Saturday, March 26, 2011

Another aspect of Nietzsche's "eternal recurrence"

I could probably spend a lot of time examining the numerous implications of Nietzsche's "eternal recurrence," but since other, more qualified people have already done so (such as here) , I'll just mention another perspective which occurred to me since my previous entry on Beyond Good and Evil, which is that it strikes me as an abstract/materialistic variation on the concept of reincarnation, but without karma or evolution (a conclusion I reached before reading any essays on the subject). This would allow Nietzsche to regard himself as having been perfected, and being unaccountable for his deeds on Earth - just the attitude required to be a smug "higher man," the same sort of self-created creature which Ayn Rand used for her heroes:
"…O Zarathustra, who you are and must become" behold you are the teacher of the eternal recurrence – that is your destiny! That you as the first must teach this doctrine – how could this great destiny not be your greatest danger and sickness too?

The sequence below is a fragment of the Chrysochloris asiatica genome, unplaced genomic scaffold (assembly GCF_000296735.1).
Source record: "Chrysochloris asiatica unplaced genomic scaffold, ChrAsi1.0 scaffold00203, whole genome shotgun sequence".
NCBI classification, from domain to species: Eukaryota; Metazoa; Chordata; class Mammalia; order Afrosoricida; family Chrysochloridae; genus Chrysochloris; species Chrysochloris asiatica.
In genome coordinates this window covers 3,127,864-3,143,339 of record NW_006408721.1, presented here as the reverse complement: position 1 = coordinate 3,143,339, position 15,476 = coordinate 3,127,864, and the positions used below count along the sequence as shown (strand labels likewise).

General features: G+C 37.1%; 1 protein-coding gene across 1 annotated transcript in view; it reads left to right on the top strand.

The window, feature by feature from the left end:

"Behold, we know what you teach: that all things recur eternally, and we ourselves too; and that we have already existed an eternal number of times, and all things with us.
[...]
"Now I die and vanish… THE SOUL IS AS IMMORTAL AS THE BODY. [Actually, neither soul nor body is eternal, but just the spirit.] But the knot of causes in which I am entangled recurs and will create me again. [Note the sleight of logic.] I myself belong to the causes of eternal recurrence. I come again, with this sun, with this earth, with this eagle, with this serpent – not to a new life or a better life or a similar life: I come back eternally to this same, selfsame life, in what is greatest as in what is smallest, to teach again the eternal recurrence of all things…" from Nietzsche's Thus Spake Zarathustra [Nietzsche's fictional Zarathustra]

According to the above-referenced essay, the above passage is the closest Nietzsche comes to "proving" his claims about "eternal recurrence." It boils down to wishful thinking on Nietzsche's part.